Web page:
About Fraser

On 12th May 1996, Fraser Corsan made his first parachute jump on static line from 3,500ft from a cold and windy North Devon Drop Zone. That initial jump had him hooked and several weeks later he made his first freefall, thus started a passion for freefall that would ultimately lead him to fly wingsuits.

It was a moment that had been a lifetime in the making.

From a young age, it was clear to anyone close to him that Fraser belonged in the sky and wanted to jump. He sought a career in the Fleet Air Arm to fulfil his dream of flying the Harrier, however having passed selection he was unable to fly, when he discovered that he was colour blind.

So he found a workaround.

Since his initial career as an Aerospace safety engineer through to his current role in Fujitsu Defence; developing new Business in the Air domain, Fraser has kept his passion alive jumping as much as he can. With multiple freefall qualifications under his belt, he has completed over 2,300 jumps to date, including one with the Space Shuttle Endeavour launching behind him in 2000.

He heard about wingsuit flying in late 2000 and by early 2001 had acquired his own wingsuit and was one of three wingsuit pilots in the UK and about 15 globally at the time to be flying them.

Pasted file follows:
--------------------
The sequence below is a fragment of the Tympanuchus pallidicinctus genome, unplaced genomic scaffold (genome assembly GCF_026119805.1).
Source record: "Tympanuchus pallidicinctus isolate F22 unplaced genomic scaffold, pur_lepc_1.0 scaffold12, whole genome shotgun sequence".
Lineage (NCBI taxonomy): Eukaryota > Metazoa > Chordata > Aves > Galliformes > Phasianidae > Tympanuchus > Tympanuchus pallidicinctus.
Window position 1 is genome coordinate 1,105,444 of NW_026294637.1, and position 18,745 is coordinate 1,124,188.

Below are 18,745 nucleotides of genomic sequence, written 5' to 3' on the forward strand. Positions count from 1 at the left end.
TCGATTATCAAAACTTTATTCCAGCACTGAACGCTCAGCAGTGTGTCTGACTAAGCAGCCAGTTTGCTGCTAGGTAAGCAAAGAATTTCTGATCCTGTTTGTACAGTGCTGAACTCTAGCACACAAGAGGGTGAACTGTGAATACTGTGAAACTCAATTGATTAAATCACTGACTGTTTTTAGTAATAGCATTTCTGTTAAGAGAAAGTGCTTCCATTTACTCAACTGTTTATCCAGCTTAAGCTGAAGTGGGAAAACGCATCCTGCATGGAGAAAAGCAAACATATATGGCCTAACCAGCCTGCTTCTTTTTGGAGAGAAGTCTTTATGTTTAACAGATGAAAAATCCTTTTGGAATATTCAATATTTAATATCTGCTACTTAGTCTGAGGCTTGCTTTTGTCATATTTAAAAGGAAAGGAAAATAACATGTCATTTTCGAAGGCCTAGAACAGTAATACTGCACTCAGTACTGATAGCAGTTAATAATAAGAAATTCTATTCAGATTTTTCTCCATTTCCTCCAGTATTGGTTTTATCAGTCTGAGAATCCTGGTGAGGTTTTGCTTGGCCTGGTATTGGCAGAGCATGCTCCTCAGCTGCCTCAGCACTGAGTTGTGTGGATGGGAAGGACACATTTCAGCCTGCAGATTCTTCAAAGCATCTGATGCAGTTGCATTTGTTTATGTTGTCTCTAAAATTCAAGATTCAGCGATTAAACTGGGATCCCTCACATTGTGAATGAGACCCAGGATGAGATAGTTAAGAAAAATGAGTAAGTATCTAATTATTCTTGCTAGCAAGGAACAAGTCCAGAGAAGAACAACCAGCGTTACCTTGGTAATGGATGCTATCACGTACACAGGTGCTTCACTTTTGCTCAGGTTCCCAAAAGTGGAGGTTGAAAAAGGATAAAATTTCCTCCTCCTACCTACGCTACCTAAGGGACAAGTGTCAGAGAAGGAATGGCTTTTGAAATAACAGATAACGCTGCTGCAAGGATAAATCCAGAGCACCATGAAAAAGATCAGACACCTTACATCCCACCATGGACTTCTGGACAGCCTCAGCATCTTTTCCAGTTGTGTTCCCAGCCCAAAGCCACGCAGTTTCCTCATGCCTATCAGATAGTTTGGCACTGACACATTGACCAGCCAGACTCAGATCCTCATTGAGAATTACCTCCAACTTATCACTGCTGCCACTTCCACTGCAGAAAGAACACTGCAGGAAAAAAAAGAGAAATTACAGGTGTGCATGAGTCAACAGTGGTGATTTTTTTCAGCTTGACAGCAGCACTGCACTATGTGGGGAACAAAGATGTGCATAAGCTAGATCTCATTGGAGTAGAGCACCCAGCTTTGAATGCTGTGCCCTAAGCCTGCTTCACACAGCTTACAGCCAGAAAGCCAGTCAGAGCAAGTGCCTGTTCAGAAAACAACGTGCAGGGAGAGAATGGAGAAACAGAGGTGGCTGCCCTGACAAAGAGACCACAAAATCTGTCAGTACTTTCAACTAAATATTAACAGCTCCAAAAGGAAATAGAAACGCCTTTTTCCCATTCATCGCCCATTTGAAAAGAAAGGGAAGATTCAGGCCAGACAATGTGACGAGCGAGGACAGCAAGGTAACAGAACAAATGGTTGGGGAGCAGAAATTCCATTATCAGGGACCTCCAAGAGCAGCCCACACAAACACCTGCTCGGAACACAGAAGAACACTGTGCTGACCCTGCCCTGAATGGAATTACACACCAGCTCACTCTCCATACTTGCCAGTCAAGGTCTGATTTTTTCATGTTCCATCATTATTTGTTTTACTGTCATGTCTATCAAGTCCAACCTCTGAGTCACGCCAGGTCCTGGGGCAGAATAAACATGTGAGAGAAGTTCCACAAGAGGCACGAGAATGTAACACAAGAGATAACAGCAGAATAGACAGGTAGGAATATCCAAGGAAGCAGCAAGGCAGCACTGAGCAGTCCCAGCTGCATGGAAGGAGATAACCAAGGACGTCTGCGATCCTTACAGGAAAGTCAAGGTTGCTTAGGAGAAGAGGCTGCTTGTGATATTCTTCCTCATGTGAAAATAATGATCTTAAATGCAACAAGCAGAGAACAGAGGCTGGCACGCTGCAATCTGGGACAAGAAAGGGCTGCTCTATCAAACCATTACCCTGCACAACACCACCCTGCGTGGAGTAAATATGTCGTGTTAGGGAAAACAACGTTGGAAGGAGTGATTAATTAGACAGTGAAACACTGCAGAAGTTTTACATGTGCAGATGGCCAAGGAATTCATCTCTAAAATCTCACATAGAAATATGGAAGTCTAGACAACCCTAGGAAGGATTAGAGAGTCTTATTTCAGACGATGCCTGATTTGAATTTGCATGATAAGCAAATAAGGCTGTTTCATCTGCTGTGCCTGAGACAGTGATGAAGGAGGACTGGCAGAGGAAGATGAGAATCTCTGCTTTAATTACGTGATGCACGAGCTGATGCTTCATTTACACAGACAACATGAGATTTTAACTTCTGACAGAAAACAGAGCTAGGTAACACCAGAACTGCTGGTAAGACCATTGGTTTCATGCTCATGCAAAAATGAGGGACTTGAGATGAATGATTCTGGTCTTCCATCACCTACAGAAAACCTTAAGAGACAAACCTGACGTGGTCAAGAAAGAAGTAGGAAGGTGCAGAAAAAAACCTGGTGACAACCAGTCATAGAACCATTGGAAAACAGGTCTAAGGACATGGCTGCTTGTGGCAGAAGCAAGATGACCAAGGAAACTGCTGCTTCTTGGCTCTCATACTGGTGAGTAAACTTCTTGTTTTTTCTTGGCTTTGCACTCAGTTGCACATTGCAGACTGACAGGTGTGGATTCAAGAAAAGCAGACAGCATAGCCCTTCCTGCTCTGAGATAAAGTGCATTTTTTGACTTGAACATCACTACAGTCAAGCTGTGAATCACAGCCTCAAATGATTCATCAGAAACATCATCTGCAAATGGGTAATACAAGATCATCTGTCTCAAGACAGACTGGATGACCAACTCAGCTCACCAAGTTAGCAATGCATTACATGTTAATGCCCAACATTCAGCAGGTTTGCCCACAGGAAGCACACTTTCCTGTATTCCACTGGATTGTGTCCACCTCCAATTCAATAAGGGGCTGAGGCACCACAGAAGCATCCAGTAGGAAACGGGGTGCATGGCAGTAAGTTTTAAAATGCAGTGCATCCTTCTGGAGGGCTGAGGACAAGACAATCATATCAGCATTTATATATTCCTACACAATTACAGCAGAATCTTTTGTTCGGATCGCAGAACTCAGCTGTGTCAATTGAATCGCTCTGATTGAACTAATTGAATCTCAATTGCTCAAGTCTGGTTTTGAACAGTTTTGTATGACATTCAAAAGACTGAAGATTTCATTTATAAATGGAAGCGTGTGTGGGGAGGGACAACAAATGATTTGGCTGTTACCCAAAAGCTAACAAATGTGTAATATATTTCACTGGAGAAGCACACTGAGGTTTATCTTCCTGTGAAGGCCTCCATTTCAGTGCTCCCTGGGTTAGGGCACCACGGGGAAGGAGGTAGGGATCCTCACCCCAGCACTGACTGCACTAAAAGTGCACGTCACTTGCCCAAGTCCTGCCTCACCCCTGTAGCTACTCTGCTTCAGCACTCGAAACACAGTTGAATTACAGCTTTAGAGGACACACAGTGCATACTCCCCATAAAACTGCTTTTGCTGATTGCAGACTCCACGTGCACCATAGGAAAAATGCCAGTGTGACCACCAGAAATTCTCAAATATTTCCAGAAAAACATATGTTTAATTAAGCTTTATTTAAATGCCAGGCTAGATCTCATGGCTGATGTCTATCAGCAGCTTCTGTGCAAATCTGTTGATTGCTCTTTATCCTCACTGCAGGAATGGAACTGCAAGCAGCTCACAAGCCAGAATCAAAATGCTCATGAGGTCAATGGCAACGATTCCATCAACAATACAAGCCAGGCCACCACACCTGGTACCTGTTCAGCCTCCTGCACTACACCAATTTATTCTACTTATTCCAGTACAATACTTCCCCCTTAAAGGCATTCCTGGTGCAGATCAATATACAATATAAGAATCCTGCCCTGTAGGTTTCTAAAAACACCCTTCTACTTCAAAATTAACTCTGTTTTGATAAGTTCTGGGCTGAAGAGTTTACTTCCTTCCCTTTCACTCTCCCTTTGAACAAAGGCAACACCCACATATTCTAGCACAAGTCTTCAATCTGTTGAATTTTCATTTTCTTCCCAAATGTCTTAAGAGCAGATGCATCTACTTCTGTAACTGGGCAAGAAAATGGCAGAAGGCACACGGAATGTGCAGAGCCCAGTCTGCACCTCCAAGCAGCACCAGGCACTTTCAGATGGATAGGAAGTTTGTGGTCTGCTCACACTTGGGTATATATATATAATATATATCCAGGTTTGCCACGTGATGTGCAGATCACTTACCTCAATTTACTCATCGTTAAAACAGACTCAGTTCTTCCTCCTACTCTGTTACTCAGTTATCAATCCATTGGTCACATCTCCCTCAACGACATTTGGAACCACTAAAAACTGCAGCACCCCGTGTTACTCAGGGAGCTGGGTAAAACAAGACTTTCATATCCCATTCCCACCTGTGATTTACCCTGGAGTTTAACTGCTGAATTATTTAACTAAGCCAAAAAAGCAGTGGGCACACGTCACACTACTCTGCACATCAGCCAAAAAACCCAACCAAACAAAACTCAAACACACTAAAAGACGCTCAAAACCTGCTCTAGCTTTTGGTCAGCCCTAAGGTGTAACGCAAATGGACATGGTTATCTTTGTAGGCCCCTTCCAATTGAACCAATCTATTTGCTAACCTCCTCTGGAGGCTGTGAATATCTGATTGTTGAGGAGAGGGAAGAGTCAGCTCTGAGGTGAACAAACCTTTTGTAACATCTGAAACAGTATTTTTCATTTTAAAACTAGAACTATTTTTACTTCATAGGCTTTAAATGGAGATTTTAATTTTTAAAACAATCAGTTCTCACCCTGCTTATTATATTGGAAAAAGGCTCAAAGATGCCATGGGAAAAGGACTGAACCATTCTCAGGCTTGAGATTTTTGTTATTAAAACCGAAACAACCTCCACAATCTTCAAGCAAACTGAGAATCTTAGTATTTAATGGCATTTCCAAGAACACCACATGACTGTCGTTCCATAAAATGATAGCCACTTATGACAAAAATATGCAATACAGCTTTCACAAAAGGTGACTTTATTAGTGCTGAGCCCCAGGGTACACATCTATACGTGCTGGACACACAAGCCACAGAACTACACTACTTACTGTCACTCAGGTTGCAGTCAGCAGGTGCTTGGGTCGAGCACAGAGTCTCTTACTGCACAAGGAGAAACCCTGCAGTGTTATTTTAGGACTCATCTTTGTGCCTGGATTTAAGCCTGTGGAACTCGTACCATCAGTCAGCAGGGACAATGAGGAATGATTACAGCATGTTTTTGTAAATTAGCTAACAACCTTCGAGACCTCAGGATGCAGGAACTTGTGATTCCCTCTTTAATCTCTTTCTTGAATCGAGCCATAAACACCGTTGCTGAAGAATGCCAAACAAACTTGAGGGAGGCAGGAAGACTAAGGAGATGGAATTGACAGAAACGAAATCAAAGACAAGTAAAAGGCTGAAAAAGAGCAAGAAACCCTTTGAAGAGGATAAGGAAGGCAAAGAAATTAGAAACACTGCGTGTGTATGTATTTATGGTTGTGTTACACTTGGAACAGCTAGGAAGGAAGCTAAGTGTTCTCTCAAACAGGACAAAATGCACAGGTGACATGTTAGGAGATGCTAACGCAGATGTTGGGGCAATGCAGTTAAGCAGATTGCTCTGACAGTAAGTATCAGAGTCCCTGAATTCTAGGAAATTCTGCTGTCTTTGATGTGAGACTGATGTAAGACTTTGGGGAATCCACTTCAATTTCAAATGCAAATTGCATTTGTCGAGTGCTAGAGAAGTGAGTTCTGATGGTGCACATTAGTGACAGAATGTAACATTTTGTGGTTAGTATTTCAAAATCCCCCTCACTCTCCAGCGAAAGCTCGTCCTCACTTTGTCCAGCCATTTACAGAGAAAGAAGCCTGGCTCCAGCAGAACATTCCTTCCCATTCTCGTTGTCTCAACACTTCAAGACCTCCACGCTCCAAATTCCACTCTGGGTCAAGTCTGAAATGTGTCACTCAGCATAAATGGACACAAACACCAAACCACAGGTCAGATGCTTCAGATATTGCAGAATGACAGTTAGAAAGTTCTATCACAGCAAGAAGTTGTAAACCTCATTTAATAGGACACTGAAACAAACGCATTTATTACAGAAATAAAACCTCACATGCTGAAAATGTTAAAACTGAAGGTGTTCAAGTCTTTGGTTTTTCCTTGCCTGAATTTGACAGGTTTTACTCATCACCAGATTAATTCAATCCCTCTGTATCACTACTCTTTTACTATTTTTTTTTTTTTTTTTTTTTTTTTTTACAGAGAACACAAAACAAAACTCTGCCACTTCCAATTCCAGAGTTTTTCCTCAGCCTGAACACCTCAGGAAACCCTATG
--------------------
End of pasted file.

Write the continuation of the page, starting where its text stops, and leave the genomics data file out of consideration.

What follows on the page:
Over 1,300 wingsuit jumps, and 7,800 miles flown later; Fraser is taking on the challenge of a lifetime, travelling to the USA and Canada in May 2017 to make 2 jumps and to break four wingsuit world records and raise £1 million for SSAFA, the Armed Forces charity.

Despite Fraser’s years of experience and qualifications, these world record breaking attempts require specialist skills, dedication and months of intensive training in a custom-built wingsuit built for speed and manoeuvrability. Whilst also addressing the challenges presented by extreme cold and the lack of Oxygen and low ambient pressure.

Fraser has worked closely with the UK Armed Forces his entire career, and is passionate about lending a helping hand to SSAFA in the work they do supporting the Armed Forces, veterans and their families.

It’s an ambitious goal. Break four world records. Change the lives of countless servicemen and their families for the better.

It takes a special kind of person to achieve that. One who is dedicated, steadfast, motivated and born to fly.

1,300 Wingsuit Jumps
55 Hours, 58 Minutes and 43 Seconds in freefall
With an average forward speed of 120mph, Fraser has fallen 7,800 miles